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Hunter College Retention Rates May Drop Due to COVID-19

Although Hunter retention rates have remained relatively stable between 2018 and 2020, those numbers are subject to change as a result of COVID-19.

Enrollment at Hunter rose from 23,193 in 2019 to 24,052 in 2020, according to a financial report from the University Budget Office. The school had a retention rate 9 percentage points higher than the average at the City University of New York in 2018, according to data from the CUNY Office of Institutional Research.

However, the overall decline in college enrollment rates nationwide during the 2020-2021 academic year indicate that retention rates could follow similar trends.

Hunter College retention rates lingered at 81.2 percent in 2018, compared to 72.2 percent for CUNY schools overall. According to the New York Post, freshmen enrollment at public universities in New York fell by 4.4 percent during the fall 2020 term, compared to a record 2.8 percent increase the previous year. This could lead to long-term financial consequences for the Hunter student body at large.

According to Braven, an educational non-profit organization, low-income students have experienced the highest dropout rates out of any socioeconomic demographic and are more severely impacted by the economic fallout of COVID-19. A majority of Hunter students come from low-income households, having a median family income of $57,500 a year, –according to the New York Times.

Recent studies conducted by Palgrave Communications also show a strong correlation between income equality and mental illness, an issue that has been prevalent amongst the Hunter student body since the start of the pandemic.

According to a dual report by Healthy CUNY and the CUNY Graduate School of Public Health and Health Policy, more than half of CUNY students reporting that they experienced either anxiety or depression throughout the pandemic.

The same report also concluded that mental health issues have led to a decrease in academic performance in approximately 55 percent of students that suffer from anxiety and depression–which has prompted students to either take a lighter course load or take gap semesters. 

Claudia Dana, a rising senior at Hunter College, said she took the fall 2020 semester off after struggling with depression and academic burnout during the spring term. 

“There was a conspicuous lack of classes,” she said. “I would go to maybe one or two a week out of the five that I had…I was just so exhausted from the spring semester that I didn’t think I was ready in the slightest to do another virtual semester.” 

Mental health issues have become increasingly prevalent among college students over the past year, with half of surveyed students screening positive for depression and/or anxiety, –according to a nationwide survey conducted by Boston University.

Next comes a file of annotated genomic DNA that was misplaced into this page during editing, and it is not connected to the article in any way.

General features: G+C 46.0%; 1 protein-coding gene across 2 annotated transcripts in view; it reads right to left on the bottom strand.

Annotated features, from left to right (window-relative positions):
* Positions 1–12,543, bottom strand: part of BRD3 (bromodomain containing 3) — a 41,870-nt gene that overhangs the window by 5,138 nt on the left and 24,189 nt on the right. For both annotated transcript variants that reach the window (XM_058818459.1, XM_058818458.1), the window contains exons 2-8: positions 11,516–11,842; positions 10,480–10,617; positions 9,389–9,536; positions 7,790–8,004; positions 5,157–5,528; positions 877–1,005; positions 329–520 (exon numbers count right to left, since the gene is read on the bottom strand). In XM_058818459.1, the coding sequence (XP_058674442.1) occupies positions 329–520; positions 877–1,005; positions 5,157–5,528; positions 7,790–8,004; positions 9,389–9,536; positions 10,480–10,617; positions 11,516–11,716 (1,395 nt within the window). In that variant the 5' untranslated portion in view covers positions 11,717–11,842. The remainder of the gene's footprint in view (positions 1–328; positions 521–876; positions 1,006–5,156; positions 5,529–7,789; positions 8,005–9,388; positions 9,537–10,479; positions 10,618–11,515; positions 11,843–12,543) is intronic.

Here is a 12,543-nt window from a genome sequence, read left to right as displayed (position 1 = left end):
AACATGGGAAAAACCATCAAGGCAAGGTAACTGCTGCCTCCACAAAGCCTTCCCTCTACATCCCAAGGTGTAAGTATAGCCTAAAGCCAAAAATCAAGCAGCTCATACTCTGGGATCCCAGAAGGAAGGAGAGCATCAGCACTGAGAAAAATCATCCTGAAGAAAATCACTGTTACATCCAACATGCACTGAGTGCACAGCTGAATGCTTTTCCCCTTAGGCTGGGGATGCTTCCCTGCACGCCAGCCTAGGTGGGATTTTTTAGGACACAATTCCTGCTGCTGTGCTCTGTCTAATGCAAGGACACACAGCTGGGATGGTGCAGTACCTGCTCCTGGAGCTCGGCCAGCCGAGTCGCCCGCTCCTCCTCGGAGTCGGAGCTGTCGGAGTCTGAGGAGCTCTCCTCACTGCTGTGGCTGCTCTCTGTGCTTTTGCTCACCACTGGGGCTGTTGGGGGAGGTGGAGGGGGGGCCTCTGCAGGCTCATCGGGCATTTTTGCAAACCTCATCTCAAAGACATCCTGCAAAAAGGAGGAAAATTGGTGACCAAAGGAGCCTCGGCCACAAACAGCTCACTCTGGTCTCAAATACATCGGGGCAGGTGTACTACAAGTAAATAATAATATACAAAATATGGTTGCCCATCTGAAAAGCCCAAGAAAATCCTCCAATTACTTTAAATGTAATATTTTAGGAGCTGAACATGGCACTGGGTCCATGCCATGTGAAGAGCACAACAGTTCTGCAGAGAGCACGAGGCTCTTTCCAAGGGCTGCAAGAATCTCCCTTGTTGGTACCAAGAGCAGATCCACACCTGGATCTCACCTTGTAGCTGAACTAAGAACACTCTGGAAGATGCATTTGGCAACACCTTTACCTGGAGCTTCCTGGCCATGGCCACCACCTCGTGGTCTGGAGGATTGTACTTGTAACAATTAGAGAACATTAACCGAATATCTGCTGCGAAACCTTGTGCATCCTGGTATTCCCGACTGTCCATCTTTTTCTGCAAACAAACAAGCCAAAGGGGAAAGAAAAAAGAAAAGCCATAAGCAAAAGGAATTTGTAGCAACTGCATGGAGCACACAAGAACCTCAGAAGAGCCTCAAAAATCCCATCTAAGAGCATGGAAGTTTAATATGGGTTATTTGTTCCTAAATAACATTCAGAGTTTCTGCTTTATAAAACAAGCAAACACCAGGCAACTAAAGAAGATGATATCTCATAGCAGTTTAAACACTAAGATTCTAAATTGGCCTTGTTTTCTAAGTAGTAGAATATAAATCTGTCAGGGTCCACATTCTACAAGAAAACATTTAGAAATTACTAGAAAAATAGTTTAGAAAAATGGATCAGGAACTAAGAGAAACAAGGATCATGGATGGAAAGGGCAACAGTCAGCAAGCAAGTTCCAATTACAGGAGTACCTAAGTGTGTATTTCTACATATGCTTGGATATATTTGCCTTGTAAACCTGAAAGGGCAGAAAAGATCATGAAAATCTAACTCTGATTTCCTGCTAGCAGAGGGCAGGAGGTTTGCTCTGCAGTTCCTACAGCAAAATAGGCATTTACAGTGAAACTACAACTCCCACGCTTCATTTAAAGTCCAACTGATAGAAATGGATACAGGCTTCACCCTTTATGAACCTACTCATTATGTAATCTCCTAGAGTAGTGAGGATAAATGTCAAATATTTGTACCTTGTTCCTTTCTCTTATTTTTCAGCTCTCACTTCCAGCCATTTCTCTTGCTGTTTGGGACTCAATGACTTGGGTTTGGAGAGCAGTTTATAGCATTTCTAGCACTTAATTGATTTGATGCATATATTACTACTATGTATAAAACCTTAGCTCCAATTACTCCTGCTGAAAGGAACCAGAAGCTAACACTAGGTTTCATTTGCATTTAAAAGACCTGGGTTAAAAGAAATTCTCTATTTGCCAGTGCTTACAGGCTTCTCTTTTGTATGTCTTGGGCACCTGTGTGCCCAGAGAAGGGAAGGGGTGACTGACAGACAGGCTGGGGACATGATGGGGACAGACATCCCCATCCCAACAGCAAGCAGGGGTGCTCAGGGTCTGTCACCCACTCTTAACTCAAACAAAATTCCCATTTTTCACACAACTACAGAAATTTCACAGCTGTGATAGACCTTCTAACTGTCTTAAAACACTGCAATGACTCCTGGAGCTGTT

In addition, 83 percent of college students said that mental health issues negatively affected their academic performance within the past month and two-thirds of them reported struggling with loneliness. 

Stressed Student

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Mental health issues continue to afflict the CUNY student population, with more than half of CUNY students reporting that they experienced either anxiety or depression throughout the pandemic. (Source: Flickr.com)

Noam Gold said she also took a gap semester for mental health concerns, back in the spring 2020 semester, and found adjusting to the remote learning format to be tedious. This led her to take on a lighter academic course load, having taken only three credits per semester throughout the 2020-2021 academic year, though she still encounters obstacles with the online learning platform. 

“Last semester was okay because it was synchronous and the professor was really good with the technology,” she said. “This semester is clearly asynchronous though, and the professor literally doesn’t teach us anything.” 

This mental health crisis combined with the disengagement and frustration surrounding remote learning could hurt both retention rates and enrollment rates at Hunter, as reflected by national college enrollment data.

According to one survey, 25 percent of freshmen opted to delay college during the 2020-2021 academic year. This nationwide decline in college enrollment rates may indicate that retention rates could follow similar trends.

According to Sarah Ketchen Lipson, a professor at the BU School of Public Health, an increase in access to mental health resources and accommodations could mitigate this trend and encourage students to persist in their academic studies despite the potential drop in retention rates.

“Faculty need to be flexible with deadlines and remind students that their talent is not solely demonstrated by their ability to get a top grade during one challenging semester,” she said in an interview on the college’s website.

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